What will AI mean for growth and marketing?
Introducing an offshoot newsletter from Heads of Growth called Startup Growth AI.
This is an introduction to a newsletter I'm launching next week: Startup Growth AI.
It features AI tools and growth hacks that startup leaders are currently using to grow.
Subscribe to get the first addition next week!
The most fascinating thing to come out of recent AI developments, like ChatGPT and DALLE 2, is not the outputs. It is not the things it creates or the information it provides. The most fascinating thing to me, is that some people are good at AI, and some people are bad at AI.
By this, I do not mean that some people are better at developing AI than others (although this is most certainly the case). When I say that some people are better at AI than others, I’m saying that some people are better at creating with AI than others.
Growth and marketing, when done well, is creation. We create content, messages, channels and campaigns. It’s a creative endeavor. AI does not replace creation, it opens up new possibilities within creation. AI is an entirely new environment that we can create in. And this creates limitless new opportunities for growing startups.
AI is the new internet
The internet transformed marketing in truly unpredictable ways. In the 1990’s, one might have (reasonably) predicted that the internet would destroy the need for marketing. If you can type anything into a search box and find your product or solution, why would you need advertising?
This is, of course, foolish to think now. The internet expanded the need for marketing by making choices essentially infinite. There’s an infinite number of available products, and an infinite number of messages about those products. It in fact expanded the possibilities of finding potential customers. The internet also created new ways of accepting payment, managing inventory and serving customers, exponentially multiplying sales possibilities.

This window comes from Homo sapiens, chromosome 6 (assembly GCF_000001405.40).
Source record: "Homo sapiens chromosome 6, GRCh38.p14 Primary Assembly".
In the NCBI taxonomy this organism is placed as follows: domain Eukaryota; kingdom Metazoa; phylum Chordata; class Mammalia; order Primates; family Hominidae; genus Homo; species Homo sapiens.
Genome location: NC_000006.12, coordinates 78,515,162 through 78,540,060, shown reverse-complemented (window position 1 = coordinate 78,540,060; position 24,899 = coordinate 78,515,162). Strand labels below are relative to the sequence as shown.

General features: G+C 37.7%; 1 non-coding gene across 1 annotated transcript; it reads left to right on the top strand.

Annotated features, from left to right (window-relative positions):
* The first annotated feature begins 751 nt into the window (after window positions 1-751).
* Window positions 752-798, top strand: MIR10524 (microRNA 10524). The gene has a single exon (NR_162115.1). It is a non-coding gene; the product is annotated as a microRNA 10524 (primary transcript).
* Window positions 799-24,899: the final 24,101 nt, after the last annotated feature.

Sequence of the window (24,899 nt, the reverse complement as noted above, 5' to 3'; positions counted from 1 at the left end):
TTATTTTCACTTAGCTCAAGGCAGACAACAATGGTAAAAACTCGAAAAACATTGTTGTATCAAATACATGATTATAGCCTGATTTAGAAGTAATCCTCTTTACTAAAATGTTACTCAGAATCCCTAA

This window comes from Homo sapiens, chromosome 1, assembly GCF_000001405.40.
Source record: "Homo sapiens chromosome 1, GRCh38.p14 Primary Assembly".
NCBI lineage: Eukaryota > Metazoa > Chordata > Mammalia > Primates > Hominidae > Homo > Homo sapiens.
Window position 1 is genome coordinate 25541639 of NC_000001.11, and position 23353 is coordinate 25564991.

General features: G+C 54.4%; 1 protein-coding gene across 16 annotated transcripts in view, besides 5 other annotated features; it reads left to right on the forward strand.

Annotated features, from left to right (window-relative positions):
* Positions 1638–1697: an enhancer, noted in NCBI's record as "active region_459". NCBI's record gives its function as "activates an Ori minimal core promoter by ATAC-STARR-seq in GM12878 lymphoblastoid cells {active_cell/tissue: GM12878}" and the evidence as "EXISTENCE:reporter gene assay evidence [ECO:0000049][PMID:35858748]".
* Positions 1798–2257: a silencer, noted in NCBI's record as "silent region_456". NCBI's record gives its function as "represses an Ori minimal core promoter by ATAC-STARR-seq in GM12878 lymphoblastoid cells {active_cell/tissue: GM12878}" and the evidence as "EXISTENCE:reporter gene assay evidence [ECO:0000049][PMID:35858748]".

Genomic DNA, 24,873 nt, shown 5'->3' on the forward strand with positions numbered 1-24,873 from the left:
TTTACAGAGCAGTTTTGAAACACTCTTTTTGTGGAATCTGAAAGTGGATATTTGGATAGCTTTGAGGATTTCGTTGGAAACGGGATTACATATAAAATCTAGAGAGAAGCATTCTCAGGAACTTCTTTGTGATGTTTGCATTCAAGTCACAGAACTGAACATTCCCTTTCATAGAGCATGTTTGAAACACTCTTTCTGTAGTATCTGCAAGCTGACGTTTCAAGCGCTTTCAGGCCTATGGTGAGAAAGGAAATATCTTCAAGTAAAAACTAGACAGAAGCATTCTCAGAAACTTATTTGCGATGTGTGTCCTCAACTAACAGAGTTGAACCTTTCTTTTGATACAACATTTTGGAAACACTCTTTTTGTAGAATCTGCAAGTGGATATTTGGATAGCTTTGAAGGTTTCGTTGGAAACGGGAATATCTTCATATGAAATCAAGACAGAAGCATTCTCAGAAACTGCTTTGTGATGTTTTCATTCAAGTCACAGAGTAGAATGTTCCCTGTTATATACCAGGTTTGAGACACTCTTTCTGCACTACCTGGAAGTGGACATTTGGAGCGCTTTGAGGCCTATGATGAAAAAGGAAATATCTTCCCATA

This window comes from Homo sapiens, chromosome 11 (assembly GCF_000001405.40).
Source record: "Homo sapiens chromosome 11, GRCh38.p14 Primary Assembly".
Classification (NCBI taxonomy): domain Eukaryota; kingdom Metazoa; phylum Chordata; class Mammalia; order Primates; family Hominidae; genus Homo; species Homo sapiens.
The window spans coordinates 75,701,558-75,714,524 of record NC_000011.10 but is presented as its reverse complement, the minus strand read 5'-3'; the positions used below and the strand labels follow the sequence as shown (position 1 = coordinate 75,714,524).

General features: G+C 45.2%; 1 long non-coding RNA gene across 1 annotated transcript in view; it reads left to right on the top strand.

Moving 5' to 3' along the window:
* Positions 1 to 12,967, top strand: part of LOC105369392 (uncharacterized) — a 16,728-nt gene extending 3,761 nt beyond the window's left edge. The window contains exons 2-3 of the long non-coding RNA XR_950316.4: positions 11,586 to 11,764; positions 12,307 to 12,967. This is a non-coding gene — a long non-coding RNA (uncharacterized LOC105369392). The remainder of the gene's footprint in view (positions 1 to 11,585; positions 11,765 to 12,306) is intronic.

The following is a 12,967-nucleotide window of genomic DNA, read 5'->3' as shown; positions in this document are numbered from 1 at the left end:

I’m not saying that AI will replace the internet or serve the same function. I merely use the example to emphasize that we are currently in such a transition between a “before” and an “after”. In that transition, some companies will transform, some will be made possible, and some will be rendered obsolete. You must fall into one of those categories, but you have control over which one.
Don’t get scared into inaction
Major news outlets and media sources aren’t telling a very pleasant story about AI right now. Searching for AI articles on the New York Times gives you a list filled with ambiguous fear, moral uncertainty and general discomfort. It seems that in a tech downturn, pessimism gets more clicks.
Fortunately for the world, it’s quite likely that these sentiments are, like so many past predictions from the NYT, baseless. Still, it's reasonable that people might get startled by something which is evolving so rapidly. Perhaps what's truly unsettling is that for the first time, technology is threatening to replace high-skill knowledge work. And the progress has been swift.
Every day new tools pop up. AI's that generate copy for your ads, graphics for your content and landing pages for your products. It's fixing our code, analyzing our data and writing our content. On that last point, I recently did an experiment where I gave chatGPT the same prompt I had a freelance writer. The result wasn't necessarily better than the human's, but it was just as good. And free.